Easter may sound a little different this year.
It's purely a coincidence, but U.S. Catholics and Protestants alike are being introduced this Easter season to separate "official" updated translations of the Christian Bible, which arrive in the year the magisterial King James Version celebrates its 400th birthday.
But with millions of dollars in publishing revenue and the trust of millions of churchgoers hanging in the balance, the new versions aren't being met with universal acceptance.
While the changes may seem small, they are resounding throughout Christianity, whose many denominations formed or broke off from others over clashing interpretations of God's word.
The two new translations touch on some of the most sensitive issues behind those differences, particularly on the inequality of women in society and on the status of Mary and — by extension — the birth of Jesus. (An earlier version of this article said "the divinity of Mary." Most Christian denominations do not regard Mary as divine.)
'People,' not 'men'
Since its debut in 1978, the New International Version has been the Bible of choice for many evangelical and other Protestant Christians in North America, selling more copies than any other version. But a 2005 gender-inclusive edition called Today's New International Version was widely criticized after some evangelical denominations condemned it as being too liberal.
Members of the Committee on Bible Translation, a nonprofit organization of biblical scholars formed in 1965, hope their latest edition will avoid a similar fate. The new version drops "Today's" from the title and turns the clock back on some of the more controversial choices of the 2005 edition, reviving words like "mankind" instead of "human beings," while still avoiding generic references to "he" and "him."
Mark 1:17, for example, has been translated to read: "'Come, follow me,' Jesus said, 'and I will send you out to fish for men.'" The new version changes "men" to "people"; in other verses, "forefathers" are called "ancestors."
The U.S. Conference of Catholic Bishops, meanwhile, has thoroughly revised the Old Testament in its New American Bible, similarly changing many generic references to "mankind" in favor of gender neutrality. It also adopted language intended to "more clearly express the meaning of the original," it said — like changing "booty" to "plunder" or "spoils of war," because "booty" has a different, decidedly unbiblical meaning nowadays.
Most controversial is its revision of Isaiah 7:14 to predict that the messiah will be born to a "young woman," not to a "virgin," a characterization that some critics say casts doubt on the miraculous nature of Jesus' birth.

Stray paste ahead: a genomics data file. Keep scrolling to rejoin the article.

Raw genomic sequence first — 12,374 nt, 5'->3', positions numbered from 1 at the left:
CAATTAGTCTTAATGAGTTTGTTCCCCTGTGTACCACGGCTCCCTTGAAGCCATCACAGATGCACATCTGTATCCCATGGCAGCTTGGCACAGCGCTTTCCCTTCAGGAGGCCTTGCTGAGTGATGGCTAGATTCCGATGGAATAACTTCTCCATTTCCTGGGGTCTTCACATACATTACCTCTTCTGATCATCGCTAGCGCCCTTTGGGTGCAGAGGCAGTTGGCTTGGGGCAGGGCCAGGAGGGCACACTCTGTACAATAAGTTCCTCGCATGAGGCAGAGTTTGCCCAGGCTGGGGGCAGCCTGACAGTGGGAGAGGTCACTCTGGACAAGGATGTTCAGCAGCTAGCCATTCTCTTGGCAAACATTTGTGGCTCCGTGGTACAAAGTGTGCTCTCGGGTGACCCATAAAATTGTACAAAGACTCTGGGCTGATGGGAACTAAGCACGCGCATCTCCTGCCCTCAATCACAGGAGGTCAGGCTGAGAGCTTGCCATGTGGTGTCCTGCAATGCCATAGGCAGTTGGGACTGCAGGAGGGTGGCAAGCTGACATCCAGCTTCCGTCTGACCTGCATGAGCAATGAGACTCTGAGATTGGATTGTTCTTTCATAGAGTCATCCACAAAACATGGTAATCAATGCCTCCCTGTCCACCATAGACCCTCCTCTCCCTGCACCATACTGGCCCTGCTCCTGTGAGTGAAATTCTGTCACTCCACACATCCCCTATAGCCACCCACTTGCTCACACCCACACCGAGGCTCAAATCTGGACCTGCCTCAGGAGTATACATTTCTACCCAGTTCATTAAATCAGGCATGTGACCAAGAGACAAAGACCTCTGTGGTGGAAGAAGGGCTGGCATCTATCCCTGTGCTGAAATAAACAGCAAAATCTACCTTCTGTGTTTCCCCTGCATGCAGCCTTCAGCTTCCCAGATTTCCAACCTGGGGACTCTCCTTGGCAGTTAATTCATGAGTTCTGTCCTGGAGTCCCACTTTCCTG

The conference of bishops explained that it had concluded that the original Hebrew ("almah") more accurately meant "maiden" or "young woman" and pointed out that several other modern translations agree, including the Revised Standard Version, the monumental 1950s translation that was the basis for many of the Protestant revisions in use today.
Unlike the New International Version, which can be used in evangelical and other Protestant services, the latest New American Bible isn't yet approved for use in the Catholic Mass, the bishops conference said, because only the Vatican can grant such approval — a process that can take years.
It will nonetheless be highly influential in the United States as a study Bible officially approved by the U.S. bishops, who said it would replace the current version as the official text on the conference's website later this year.
Ancient accuracy in today's world
Translators of both new versions said the goal was to strike a balance between sometimes conflicting imperatives: fidelity to the original Greek and Hebrew texts, and readability that honors the sensibilities of a 21st-century audience.
"We have to be very careful about how we go about this, because we don't want to change the word of God easily or quickly," said Douglas J. Moo, chairman of the New International Version translation committee.
"But precisely because the Bible is a timeless document, we want it to speak to every generation of people, and as English changes and we learn more about the world of the Bible, we want to be able to put the Bible into the English that people are actually using," said Moo, a New Testament scholar at Wheaton College, a leading evangelical university in Illinois.
Not everyone thinks the committee got it right.